Community, Healthcare

Preston Memorial Hospital puts three new state-of-the-art anesthesia machines into service

KINGWOOD – Mon Health Preston Memorial Hospital – a rural 25-bed critical access hospital – has acquired three new high-end anesthesia gas machines to improve care and outcomes for surgery patients.

The machines are Mindray A8 machines and are in use in Preston Memorial’s two operating rooms and its endoscopy room.

Harriman and Chief Nursing Officer Jennifer Nestor.

Mindray, a New Jersey-based medical device manufacturer and supplier, offers five types of anesthesia machines; the A8 and A9 are its top of the line.

Teresa Harriman, chief nurse anesthetist, explained some of the features that set it apart.

The A8 recycles the vaoporizing gases used to put people to sleep so that nothing escapes into the air. “It’s a nice feature,” she said.

Some features make it more cost effective. Anesthesia machines scrub gases with soda lime. With their previous machines, they had to change the lime once a week. Now it’s every two to three weeks. This conserves air, materials and supplies, and reduces emissions, said Jennifer Nestor, Preston Memorial’s chief nursing officer.

The A8 has a volume exchanger, which Mindray describes as “an innovative breathing system that delivers extremely precise and reliable ventilation to optimize patient safety during anesthesia.” It can deliver minute volumes for neonatal procedures or high volumes with a high flow nasal cannula for situations ICU-like situations, or like COVID, where patients need a lot of oxygen.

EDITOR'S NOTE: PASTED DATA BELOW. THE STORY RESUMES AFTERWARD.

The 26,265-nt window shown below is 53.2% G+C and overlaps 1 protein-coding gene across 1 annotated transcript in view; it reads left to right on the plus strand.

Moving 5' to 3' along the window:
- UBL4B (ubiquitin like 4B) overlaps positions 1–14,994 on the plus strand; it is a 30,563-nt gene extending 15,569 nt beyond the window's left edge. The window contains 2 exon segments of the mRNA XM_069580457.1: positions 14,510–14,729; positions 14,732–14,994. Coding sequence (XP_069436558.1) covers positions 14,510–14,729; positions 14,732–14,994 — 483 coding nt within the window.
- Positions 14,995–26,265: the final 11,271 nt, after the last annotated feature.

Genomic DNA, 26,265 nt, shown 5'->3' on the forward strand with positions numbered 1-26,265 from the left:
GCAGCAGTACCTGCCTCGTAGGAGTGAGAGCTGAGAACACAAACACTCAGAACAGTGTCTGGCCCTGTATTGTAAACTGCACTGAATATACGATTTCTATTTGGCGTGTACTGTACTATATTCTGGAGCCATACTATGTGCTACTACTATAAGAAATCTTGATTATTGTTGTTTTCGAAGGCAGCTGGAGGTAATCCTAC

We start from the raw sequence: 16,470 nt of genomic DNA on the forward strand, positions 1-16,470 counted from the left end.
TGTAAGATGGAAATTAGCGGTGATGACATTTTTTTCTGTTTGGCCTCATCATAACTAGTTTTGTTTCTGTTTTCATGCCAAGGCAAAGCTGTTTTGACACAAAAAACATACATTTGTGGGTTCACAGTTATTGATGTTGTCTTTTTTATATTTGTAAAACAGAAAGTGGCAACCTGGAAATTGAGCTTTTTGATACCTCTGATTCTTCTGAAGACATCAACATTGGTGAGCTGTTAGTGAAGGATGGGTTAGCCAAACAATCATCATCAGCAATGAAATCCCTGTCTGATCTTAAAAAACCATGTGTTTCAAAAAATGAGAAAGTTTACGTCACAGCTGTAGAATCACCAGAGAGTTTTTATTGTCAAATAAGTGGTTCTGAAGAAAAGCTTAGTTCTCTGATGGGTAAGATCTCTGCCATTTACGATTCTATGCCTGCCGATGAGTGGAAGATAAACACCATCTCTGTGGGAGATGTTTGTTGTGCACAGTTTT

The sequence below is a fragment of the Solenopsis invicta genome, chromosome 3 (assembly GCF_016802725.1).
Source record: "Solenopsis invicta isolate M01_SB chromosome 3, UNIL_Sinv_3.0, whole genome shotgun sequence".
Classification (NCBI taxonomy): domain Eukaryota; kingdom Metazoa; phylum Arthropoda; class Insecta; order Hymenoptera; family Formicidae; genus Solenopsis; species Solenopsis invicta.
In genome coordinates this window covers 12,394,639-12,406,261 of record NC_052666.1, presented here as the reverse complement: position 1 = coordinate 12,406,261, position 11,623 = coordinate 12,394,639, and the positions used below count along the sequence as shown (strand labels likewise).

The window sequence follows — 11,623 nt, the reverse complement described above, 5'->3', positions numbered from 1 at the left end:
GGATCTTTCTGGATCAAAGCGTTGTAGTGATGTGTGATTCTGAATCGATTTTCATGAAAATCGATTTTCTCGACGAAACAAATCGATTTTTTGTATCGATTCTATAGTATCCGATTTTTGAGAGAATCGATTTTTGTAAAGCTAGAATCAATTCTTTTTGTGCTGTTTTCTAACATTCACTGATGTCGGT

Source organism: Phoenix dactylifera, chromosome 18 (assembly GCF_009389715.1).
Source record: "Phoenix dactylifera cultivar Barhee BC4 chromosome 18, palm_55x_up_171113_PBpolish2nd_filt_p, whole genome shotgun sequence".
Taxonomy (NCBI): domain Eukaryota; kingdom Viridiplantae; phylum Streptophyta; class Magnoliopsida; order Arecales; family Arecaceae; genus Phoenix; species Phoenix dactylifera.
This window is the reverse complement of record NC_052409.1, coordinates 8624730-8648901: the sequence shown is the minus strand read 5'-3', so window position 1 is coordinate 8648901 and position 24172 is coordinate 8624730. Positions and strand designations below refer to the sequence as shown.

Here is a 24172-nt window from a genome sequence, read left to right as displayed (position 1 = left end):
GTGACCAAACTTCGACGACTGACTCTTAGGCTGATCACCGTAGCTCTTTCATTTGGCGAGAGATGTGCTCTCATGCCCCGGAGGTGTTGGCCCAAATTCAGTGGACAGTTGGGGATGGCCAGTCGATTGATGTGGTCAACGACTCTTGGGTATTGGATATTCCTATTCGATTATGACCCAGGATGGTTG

The cannula, Mindray says, is especially useful for patients with poor oxygen saturation such as bariatric, pediatric, critically ill, or those with a difficult airway.

Nestor said surgical combustion is always a risk in surgeries form the neck up because of the high oxygen concentration – 30% oxygen – and the possibility of igniting it. But the A8 has a gas blender that allows for precise blending and reduces risk.

The A8 has inside oxygen sensor so that instead of an external sensor that has to be changed periodically – at about $200 apiece – this one is permanent, Harriman said.

And the old machines had to be checked every day to make sure they were ready to run correctly, she said. That took 15 minutes each morning. But the computer in this one allows it to be pre-set each night so it runs its own self-check in the morning – taking all of a minute.

If the self-check identifies a problem, she said, the A8 alerts her so she can fix it. “The safety features are amazing.”

How did they choose these over all of the machines available? Nestor said, “It’s really important that the direct care staff get to pick their equipment … what’s best and most useful in the clinical field.”

The certified registered nurse anesthetist team researched various machines and found this was the best fit, she said.

And at about $30,000 apiece, Harriman said, it was cheaper than most.

Nestor then did all the paperwork and advocating with the health system leadership to get the new machines. They arrived at the end of May. “If it wasn’t for Jennifer, we wouldn’t have these,” Harriman said.

An additional benefit, they said, was that Preston Memorial uses Mindray monitors all around the hospital, so it qualified for a steep discount. And Mindray is always just a phone call away for questions.

Tweet David Beard @dbeardtdp Email